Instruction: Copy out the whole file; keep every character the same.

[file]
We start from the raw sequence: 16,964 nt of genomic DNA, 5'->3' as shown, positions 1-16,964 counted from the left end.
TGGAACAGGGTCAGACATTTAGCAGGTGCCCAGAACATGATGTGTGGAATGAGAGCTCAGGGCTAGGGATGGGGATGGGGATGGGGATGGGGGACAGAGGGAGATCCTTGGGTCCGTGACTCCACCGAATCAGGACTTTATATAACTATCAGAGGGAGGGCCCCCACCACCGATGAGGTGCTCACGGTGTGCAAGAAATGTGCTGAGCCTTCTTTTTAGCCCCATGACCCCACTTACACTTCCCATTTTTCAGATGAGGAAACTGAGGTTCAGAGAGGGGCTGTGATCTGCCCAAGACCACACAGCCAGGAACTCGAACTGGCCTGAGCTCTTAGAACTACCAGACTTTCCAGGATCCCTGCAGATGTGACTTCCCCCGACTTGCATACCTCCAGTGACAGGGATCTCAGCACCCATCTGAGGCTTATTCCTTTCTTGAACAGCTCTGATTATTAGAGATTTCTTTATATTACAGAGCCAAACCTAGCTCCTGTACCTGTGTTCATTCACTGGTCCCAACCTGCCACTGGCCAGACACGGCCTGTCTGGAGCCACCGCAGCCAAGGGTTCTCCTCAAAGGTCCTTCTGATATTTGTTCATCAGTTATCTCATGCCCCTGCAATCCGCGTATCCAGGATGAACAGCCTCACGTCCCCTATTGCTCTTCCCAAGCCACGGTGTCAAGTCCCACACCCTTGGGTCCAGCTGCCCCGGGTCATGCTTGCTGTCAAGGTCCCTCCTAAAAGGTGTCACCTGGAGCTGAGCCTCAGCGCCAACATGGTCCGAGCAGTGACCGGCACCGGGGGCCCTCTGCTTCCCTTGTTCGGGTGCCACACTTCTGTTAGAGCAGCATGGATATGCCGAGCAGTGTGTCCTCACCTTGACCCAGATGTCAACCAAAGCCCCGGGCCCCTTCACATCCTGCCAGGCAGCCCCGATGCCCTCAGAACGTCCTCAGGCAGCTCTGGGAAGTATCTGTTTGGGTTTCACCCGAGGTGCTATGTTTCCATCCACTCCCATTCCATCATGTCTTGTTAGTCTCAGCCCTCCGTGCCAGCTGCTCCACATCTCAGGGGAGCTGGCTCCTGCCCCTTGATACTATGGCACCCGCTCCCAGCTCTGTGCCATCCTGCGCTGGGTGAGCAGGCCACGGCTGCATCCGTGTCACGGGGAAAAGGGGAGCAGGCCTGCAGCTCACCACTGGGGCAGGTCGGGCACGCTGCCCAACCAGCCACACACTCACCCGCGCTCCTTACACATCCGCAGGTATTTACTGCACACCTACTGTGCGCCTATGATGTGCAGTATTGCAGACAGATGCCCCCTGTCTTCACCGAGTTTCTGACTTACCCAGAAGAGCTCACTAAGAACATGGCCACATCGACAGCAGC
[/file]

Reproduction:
We start from the raw sequence: 16,964 nt of genomic DNA, 5'->3' as shown, positions 1-16,964 counted from the left end.
TGGAACAGGGTCAGACATTTAGCAGGTGCCCAGAACATGATGTGTGGAATGAGAGCTCAGGGCTAGGGATGGGGATGGGGATGGGGATGGGGGACAGAGGGAGATCCTTGGGTCCGTGACTCCACCGAATCAGGACTTTATATAACTATCAGAGGGAGGGCCCCCACCACCGATGAGGTGCTCACGGTGTGCAAGAAATGTGCTGAGCCTTCTTTTTAGCCCCATGACCCCACTTACACTTCCCATTTTTCAGATGAGGAAACTGAGGTTCAGAGAGGGGCTGTGATCTGCCCAAGACCACACAGCCAGGAACTCGAACTGGCCTGAGCTCTTAGAACTACCAGACTTTCCAGGATCCCTGCAGATGTGACTTCCCCCGACTTGCATACCTCCAGTGACAGGGATCTCAGCACCCATCTGAGGCTTATTCCTTTCTTGAACAGCTCTGATTATTAGAGATTTCTTTATATTACAGAGCCAAACCTAGCTCCTGTACCTGTGTTCATTCACTGGTCCCAACCTGCCACTGGCCAGACACGGCCTGTCTGGAGCCACCGCAGCCAAGGGTTCTCCTCAAAGGTCCTTCTGATATTTGTTCATCAGTTATCTCATGCCCCTGCAATCCGCGTATCCAGGATGAACAGCCTCACGTCCCCTATTGCTCTTCCCAAGCCACGGTGTCAAGTCCCACACCCTTGGGTCCAGCTGCCCCGGGTCATGCTTGCTGTCAAGGTCCCTCCTAAAAGGTGTCACCTGGAGCTGAGCCTCAGCGCCAACATGGTCCGAGCAGTGACCGGCACCGGGGGCCCTCTGCTTCCCTTGTTCGGGTGCCACACTTCTGTTAGAGCAGCATGGATATGCCGAGCAGTGTGTCCTCACCTTGACCCAGATGTCAACCAAAGCCCCGGGCCCCTTCACATCCTGCCAGGCAGCCCCGATGCCCTCAGAACGTCCTCAGGCAGCTCTGGGAAGTATCTGTTTGGGTTTCACCCGAGGTGCTATGTTTCCATCCACTCCCATTCCATCATGTCTTGTTAGTCTCAGCCCTCCGTGCCAGCTGCTCCACATCTCAGGGGAGCTGGCTCCTGCCCCTTGATACTATGGCACCCGCTCCCAGCTCTGTGCCATCCTGCGCTGGGTGAGCAGGCCACGGCTGCATCCGTGTCACGGGGAAAAGGGGAGCAGGCCTGCAGCTCACCACTGGGGCAGGTCGGGCACGCTGCCCAACCAGCCACACACTCACCCGCGCTCCTTACACATCCGCAGGTATTTACTGCACACCTACTGTGCGCCTATGATGTGCAGTATTGCAGACAGATGCCCCCTGTCTTCACCGAGTTTCTGACTTACCCAGAAGAGCTCACTAAGAACATGGCCACATCGACAGCAGC